Stephen Tyrone Colbert (pronounced “col-BEAR”) was born on May 13, 1964 in Washington, D.C., and grew up in Charleston, South Carolina. He is the son of Lorna Elizabeth (Tuck) and James William Colbert, Jr., a doctor and medical school dean at Yale, Saint Louis University, and MUSC. He is the youngest of eleven children, and is of Irish Catholic background.
Stephen studied acting at Northwestern and performed with the Second City comedy troupe in Chicago before teaming up with fellow cast members Amy Sedaris and Paul Dinello to create the sketch comedy Exit 57 (1995) for Comedy Central. During its two-season run in the mid-1990s, it garnered five CableACE nominations for best writing, performing, and comedy series. After the demise of Exit 57 (1995) from 1997 (until his departure in October 2005), Stephen was a correspondent on The Daily Show (1996), then hosted by Craig Kilborn. Initially billed as “The New Guy,” Stephen became the show’s longest-running correspondent before getting his own show, The Colbert Report (2005), which has done well in its slot following The Daily Show (1996).
At the time he left The Daily Show (1996), Stephen had been its longest-running and most diverse correspondent. In addition to his role as Senior Political Correspondent, he was one of the hosts of “Even Stepheven,” a point-counterpoint assault featuring co-correspondent Steve Carell, and the host of “This Week in God,” a recurring segment in which he reported on all things theological with the assistance of the “God Machine.”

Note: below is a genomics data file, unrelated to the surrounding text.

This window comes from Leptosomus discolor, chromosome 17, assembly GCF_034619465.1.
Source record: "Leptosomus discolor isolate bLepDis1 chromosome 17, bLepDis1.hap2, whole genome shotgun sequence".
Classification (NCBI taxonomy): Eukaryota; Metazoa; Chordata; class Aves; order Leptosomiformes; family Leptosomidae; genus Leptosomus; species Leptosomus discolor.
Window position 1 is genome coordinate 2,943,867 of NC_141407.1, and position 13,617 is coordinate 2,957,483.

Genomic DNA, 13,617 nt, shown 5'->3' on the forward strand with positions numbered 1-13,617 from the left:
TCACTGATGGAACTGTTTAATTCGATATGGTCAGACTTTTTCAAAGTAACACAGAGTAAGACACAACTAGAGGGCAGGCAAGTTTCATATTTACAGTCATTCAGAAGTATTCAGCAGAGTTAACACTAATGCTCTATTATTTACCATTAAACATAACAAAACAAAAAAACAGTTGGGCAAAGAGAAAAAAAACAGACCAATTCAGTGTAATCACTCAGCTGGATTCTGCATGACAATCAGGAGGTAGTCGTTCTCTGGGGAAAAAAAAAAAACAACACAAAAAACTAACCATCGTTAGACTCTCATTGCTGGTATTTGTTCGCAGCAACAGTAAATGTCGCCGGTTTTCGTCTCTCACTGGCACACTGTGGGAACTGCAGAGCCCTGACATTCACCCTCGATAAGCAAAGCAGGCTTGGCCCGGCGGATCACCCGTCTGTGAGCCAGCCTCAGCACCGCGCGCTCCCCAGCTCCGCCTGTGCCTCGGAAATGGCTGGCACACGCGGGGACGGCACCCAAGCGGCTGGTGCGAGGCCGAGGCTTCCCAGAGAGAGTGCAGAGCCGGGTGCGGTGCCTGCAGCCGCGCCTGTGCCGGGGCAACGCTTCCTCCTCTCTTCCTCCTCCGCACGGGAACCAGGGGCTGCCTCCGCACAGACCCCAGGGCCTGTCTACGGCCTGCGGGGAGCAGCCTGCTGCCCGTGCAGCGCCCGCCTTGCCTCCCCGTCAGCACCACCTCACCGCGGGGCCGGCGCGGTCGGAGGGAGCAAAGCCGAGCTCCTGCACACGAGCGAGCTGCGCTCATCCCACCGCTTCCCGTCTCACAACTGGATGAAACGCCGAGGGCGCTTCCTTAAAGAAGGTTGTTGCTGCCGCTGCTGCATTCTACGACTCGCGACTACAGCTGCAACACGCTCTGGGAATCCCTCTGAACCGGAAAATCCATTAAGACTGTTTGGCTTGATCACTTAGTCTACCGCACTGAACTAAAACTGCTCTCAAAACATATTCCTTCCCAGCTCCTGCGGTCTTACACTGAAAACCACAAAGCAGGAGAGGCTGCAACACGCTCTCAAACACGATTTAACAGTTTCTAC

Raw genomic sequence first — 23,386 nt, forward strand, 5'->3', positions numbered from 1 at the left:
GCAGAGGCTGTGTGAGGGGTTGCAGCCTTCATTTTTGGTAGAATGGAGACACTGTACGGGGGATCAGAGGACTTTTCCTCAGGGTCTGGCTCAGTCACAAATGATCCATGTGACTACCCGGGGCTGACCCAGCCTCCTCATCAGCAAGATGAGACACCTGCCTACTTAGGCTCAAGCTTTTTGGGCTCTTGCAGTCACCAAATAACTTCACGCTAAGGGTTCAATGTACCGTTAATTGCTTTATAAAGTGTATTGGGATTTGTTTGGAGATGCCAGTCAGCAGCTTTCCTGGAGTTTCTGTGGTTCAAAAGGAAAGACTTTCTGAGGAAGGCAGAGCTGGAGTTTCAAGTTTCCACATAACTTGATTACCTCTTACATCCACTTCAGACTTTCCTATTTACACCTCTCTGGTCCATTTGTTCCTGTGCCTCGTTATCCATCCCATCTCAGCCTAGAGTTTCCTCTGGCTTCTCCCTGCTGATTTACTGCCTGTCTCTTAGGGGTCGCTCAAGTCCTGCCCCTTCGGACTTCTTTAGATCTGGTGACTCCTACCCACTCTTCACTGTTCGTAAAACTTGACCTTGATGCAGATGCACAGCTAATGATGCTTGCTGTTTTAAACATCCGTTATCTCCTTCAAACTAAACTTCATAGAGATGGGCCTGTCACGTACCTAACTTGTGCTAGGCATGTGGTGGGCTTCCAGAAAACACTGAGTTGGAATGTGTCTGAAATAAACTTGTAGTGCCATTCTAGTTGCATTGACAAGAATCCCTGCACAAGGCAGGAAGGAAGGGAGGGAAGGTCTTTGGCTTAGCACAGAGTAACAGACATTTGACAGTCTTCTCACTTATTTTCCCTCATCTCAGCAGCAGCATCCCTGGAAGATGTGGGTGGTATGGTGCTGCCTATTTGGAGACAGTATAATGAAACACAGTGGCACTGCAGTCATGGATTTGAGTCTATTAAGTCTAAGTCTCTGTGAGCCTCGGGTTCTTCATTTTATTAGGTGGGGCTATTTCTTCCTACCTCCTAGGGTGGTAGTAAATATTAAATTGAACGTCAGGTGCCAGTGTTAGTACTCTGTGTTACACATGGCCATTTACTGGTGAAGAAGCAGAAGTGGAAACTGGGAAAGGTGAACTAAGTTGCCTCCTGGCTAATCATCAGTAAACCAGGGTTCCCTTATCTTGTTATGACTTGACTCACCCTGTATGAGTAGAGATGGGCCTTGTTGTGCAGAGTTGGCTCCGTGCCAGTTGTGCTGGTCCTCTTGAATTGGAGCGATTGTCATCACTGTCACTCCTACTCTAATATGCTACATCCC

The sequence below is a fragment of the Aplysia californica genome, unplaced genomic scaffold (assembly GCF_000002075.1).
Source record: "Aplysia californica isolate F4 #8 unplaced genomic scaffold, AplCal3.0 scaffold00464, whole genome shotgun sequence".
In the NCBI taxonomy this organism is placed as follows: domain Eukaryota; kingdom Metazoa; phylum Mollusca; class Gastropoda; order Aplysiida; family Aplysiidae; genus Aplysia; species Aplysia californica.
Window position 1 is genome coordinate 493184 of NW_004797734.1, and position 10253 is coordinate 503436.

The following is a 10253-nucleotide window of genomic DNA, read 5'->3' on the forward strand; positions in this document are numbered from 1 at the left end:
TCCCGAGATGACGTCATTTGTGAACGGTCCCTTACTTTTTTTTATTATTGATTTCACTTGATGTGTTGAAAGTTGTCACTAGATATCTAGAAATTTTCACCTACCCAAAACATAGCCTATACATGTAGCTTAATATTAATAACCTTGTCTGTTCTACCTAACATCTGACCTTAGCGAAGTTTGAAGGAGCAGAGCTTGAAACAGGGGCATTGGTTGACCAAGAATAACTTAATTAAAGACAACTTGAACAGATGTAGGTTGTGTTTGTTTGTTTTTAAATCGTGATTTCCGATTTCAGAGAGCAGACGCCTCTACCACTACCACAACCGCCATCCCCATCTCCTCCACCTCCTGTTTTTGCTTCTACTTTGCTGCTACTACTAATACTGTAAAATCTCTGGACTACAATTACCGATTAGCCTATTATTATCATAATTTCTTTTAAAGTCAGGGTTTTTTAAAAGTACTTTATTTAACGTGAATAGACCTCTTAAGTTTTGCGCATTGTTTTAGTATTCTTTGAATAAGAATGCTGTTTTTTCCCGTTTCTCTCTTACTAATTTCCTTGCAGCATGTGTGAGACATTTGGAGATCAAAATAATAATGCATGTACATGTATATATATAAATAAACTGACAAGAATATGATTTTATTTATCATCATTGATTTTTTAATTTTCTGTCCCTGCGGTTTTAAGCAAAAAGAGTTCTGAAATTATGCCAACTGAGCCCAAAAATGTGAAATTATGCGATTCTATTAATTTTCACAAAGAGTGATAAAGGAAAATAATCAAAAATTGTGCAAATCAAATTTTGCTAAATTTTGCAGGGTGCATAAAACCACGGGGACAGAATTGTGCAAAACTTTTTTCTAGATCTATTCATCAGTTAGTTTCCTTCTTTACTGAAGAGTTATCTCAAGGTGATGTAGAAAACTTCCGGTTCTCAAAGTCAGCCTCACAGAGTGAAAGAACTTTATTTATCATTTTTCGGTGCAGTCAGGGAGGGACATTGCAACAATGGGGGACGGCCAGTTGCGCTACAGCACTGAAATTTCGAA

Stephen helped The Daily Show (1996) win numerous Emmy and Peabody Awards and contributed to “America (The Book): A Citizen’s Guide to Democracy Inaction” (Warner Books) which immediately topped the New York Times bestseller list and stayed there for 15 consecutive weeks.
His personality, intelligence, and leftist political satire could only have led him to The Colbert Report (2005), a half-hour nightly platform for him to give his tongue-in-cheek take on the issues of the day, and more importantly, to tell you why he thinks everyone else’s take is just plain wrong.
His other notable credits include serving as both writer and cast member on The Dana Carvey Show (1996), writing for Saturday Night Live (1975), and providing the voice of Ace in Robert Smigel’s “Ambiguously Gay Duo,” which originated on The Dana Carvey Show (1996) and was a semi-regular feature in Smigel’s “TV Funhouse” segment on SNL. He was also featured on “Mr. Goodwrench” commercials (2003-2005).
Stephen lives in northern New Jersey with his wife and three children.
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